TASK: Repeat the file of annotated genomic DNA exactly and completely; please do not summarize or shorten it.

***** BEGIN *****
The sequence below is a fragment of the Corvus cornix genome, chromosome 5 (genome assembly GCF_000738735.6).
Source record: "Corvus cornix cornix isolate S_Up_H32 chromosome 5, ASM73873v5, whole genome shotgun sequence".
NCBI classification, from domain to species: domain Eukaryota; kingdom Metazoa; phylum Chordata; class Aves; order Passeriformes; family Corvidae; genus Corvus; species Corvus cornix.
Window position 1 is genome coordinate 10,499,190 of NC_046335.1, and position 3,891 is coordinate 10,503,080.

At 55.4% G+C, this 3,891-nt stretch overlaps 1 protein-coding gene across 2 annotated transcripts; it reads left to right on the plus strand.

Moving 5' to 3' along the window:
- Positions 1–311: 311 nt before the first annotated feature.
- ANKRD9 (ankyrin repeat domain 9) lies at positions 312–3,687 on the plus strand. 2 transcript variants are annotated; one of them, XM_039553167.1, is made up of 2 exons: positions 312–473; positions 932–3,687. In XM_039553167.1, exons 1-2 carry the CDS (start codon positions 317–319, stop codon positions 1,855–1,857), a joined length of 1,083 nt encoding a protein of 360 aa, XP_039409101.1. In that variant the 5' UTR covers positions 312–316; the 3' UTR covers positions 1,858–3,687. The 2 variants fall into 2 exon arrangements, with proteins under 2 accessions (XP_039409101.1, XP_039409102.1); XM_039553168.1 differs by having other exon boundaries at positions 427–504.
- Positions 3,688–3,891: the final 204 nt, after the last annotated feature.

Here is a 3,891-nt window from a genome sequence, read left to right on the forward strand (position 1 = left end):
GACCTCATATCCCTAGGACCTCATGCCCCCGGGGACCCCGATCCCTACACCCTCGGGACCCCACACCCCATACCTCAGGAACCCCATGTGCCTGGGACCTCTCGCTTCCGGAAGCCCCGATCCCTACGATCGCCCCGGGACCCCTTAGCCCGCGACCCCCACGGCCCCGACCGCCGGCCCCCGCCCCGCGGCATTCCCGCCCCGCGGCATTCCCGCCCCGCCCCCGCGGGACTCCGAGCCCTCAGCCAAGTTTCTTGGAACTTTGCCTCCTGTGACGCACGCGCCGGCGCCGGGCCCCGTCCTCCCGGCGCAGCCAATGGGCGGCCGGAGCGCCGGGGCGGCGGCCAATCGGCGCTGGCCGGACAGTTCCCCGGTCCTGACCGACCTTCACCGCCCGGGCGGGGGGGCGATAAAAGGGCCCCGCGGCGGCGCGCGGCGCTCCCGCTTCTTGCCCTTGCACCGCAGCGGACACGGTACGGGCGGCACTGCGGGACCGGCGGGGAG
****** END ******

The sequence below is a fragment of the Corvus cornix genome, chromosome 5 (genome assembly GCF_000738735.6).
Source record: "Corvus cornix cornix isolate S_Up_H32 chromosome 5, ASM73873v5, whole genome shotgun sequence".
NCBI classification, from domain to species: domain Eukaryota; kingdom Metazoa; phylum Chordata; class Aves; order Passeriformes; family Corvidae; genus Corvus; species Corvus cornix.
Window position 1 is genome coordinate 10,499,190 of NC_046335.1, and position 3,891 is coordinate 10,503,080.

At 55.4% G+C, this 3,891-nt stretch overlaps 1 protein-coding gene across 2 annotated transcripts; it reads left to right on the plus strand.

Moving 5' to 3' along the window:
- Positions 1–311: 311 nt before the first annotated feature.
- ANKRD9 (ankyrin repeat domain 9) lies at positions 312–3,687 on the plus strand. 2 transcript variants are annotated; one of them, XM_039553167.1, is made up of 2 exons: positions 312–473; positions 932–3,687. In XM_039553167.1, exons 1-2 carry the CDS (start codon positions 317–319, stop codon positions 1,855–1,857), a joined length of 1,083 nt encoding a protein of 360 aa, XP_039409101.1. In that variant the 5' UTR covers positions 312–316; the 3' UTR covers positions 1,858–3,687. The 2 variants fall into 2 exon arrangements, with proteins under 2 accessions (XP_039409101.1, XP_039409102.1); XM_039553168.1 differs by having other exon boundaries at positions 427–504.
- Positions 3,688–3,891: the final 204 nt, after the last annotated feature.

Here is a 3,891-nt window from a genome sequence, read left to right on the forward strand (position 1 = left end):
GACCTCATATCCCTAGGACCTCATGCCCCCGGGGACCCCGATCCCTACACCCTCGGGACCCCACACCCCATACCTCAGGAACCCCATGTGCCTGGGACCTCTCGCTTCCGGAAGCCCCGATCCCTACGATCGCCCCGGGACCCCTTAGCCCGCGACCCCCACGGCCCCGACCGCCGGCCCCCGCCCCGCGGCATTCCCGCCCCGCGGCATTCCCGCCCCGCCCCCGCGGGACTCCGAGCCCTCAGCCAAGTTTCTTGGAACTTTGCCTCCTGTGACGCACGCGCCGGCGCCGGGCCCCGTCCTCCCGGCGCAGCCAATGGGCGGCCGGAGCGCCGGGGCGGCGGCCAATCGGCGCTGGCCGGACAGTTCCCCGGTCCTGACCGACCTTCACCGCCCGGGCGGGGGGGCGATAAAAGGGCCCCGCGGCGGCGCGCGGCGCTCCCGCTTCTTGCCCTTGCACCGCAGCGGACACGGTACGGGCGGCACTGCGGGACCGGCGGGGAG